January 03, 2012

ལྕག། ལྕགས།

lcag, lcags:

Obviously lcag “rod, whip” and lcags “iron” are cognates. Notably lcag occurs primarily as the second member of the bi-syllabic compounds and lcags often as the first member. Words containing lcag express (a) instruments of whipping or striking and (b) Nomen actionis.  Some examples of the first:
1. glang lcag “ox-whip”
2. rnga lcag
3. rta/chibs lcag “horse-whip” (also in the sense of “whip”)
4. lcang lcag
5. ber lcag
6. ko lcag
7. ’breng lcag
8. skul lcag
9. gri lcag
10. snyug/smyug lcag
11. ’brab lcag 
12. spa/sba lcag

Some examples of the second:
1. mgo lcag “hitting on the head”
2. ’gram lcag “slapping on the cheek”
3. thal cag “slapping with the palm”
4. ldan lcag (also in Bhutan for “slap”)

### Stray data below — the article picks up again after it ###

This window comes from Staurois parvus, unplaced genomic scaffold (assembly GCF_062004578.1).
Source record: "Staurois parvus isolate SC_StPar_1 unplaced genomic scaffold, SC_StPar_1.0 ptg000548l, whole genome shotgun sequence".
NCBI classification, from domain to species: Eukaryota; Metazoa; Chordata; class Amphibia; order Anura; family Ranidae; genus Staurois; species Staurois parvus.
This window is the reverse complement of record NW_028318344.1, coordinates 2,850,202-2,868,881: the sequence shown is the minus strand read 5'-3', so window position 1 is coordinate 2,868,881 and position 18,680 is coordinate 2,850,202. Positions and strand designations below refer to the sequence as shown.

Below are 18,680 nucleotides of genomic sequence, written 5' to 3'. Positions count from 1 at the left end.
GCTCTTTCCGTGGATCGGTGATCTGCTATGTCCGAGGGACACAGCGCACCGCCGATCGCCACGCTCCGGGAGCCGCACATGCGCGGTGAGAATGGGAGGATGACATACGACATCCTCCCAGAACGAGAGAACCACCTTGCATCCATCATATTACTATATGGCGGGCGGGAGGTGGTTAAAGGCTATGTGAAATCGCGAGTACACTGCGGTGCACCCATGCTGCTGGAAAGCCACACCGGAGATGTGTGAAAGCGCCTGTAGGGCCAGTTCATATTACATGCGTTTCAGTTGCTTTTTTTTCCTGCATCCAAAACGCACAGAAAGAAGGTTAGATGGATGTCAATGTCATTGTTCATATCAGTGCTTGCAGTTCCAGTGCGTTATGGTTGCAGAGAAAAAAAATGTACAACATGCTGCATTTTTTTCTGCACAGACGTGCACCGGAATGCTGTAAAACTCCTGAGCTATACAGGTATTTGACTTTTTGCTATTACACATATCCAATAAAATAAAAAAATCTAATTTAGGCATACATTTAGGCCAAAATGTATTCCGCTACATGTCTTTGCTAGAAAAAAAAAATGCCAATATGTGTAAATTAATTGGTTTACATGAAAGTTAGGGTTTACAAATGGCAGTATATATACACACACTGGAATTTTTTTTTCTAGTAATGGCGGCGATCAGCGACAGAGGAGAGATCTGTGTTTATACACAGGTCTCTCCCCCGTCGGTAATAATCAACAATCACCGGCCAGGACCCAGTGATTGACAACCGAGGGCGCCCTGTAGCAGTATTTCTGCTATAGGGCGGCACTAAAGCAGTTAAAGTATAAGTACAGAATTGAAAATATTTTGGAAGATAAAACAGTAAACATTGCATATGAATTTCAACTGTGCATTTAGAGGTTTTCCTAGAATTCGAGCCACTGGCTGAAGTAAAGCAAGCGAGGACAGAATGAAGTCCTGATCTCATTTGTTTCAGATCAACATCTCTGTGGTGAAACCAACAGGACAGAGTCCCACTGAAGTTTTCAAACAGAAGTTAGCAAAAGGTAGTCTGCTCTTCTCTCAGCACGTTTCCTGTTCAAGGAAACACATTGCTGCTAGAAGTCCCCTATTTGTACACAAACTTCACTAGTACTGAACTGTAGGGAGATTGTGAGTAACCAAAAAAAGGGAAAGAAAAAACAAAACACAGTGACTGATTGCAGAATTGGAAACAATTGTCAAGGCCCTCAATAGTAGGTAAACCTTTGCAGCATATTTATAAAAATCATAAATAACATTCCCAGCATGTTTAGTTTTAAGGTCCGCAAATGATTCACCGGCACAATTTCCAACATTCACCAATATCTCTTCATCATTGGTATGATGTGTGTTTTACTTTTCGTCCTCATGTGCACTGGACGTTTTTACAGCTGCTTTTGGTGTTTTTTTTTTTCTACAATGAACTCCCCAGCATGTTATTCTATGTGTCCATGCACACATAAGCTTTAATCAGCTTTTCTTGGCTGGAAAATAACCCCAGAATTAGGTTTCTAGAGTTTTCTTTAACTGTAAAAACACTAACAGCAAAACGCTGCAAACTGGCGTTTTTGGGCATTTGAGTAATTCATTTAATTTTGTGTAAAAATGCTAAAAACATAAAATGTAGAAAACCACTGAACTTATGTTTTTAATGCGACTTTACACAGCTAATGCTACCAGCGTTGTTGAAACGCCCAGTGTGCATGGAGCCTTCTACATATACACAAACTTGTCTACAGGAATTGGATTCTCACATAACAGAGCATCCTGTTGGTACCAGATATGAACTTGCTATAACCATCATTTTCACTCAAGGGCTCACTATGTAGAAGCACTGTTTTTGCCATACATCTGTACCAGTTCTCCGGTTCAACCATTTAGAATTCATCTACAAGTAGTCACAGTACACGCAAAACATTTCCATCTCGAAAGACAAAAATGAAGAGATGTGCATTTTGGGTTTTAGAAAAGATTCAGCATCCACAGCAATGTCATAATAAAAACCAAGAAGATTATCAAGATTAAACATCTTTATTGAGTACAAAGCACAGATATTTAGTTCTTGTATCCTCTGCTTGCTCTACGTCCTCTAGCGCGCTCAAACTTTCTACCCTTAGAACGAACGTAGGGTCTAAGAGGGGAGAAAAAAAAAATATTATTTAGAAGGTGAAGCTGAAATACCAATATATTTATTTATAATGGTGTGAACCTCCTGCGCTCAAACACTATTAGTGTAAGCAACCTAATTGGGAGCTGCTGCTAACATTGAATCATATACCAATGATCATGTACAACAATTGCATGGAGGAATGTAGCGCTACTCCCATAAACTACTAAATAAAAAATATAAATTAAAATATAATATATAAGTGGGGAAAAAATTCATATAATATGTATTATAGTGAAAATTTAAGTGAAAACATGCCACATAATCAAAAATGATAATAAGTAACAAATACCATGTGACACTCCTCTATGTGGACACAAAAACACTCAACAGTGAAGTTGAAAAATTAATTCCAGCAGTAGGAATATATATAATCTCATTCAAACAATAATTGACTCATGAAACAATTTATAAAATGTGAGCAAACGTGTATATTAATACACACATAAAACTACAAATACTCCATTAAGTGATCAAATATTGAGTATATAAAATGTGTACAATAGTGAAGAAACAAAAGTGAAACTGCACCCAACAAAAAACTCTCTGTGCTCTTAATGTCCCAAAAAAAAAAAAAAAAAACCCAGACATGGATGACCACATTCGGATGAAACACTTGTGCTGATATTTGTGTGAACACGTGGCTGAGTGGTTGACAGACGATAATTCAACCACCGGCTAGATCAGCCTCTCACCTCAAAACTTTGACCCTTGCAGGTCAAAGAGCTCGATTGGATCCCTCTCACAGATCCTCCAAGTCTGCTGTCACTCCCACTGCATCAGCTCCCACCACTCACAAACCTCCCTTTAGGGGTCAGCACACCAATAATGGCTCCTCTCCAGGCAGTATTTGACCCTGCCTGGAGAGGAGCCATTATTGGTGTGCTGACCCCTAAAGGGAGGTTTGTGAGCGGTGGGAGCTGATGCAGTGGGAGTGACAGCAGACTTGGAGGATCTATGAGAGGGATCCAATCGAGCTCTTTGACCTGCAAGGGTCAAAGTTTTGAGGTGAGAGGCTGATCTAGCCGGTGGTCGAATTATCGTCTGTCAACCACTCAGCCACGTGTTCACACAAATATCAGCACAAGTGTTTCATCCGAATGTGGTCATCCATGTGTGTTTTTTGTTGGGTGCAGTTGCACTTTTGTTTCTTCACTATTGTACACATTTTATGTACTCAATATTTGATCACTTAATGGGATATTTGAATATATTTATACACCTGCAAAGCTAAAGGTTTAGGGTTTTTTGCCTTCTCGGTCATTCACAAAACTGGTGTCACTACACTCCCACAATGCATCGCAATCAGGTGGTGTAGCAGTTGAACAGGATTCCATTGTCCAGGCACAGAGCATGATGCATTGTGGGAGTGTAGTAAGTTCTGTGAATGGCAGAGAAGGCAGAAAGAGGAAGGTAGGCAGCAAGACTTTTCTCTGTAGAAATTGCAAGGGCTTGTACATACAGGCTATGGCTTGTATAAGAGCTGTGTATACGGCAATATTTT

5. phyi lcag
6. ’phongs lcag

Cf. also:
1. lcags skyu “iron hook”
2. lcags thag “iron rope”
3. lcags sgrog “iron cord”
4. lcags mda’
5. lcags skud
6. lcags ris
7. lcags thur
8. lcags ri
9. lcags zhwa (“armour”)
10. lcags gos
11. lcags zam

1 comment:

  1. Do you mean to say that in the old days they used to slap people with iron, and as time went by they whacked them with things that were not so hard? Personally, I think the pain of the whip would be worse than the iron rod. But true, the harm done is liable to be more superficial and less lethal. Do you have any experience with the cheek whip ('gram lcag)? Or is that not why you put the words 'gram and lcag so close together? (insert crooked smiley; no, make that a sadistic smiley! Heh, heh, heh!)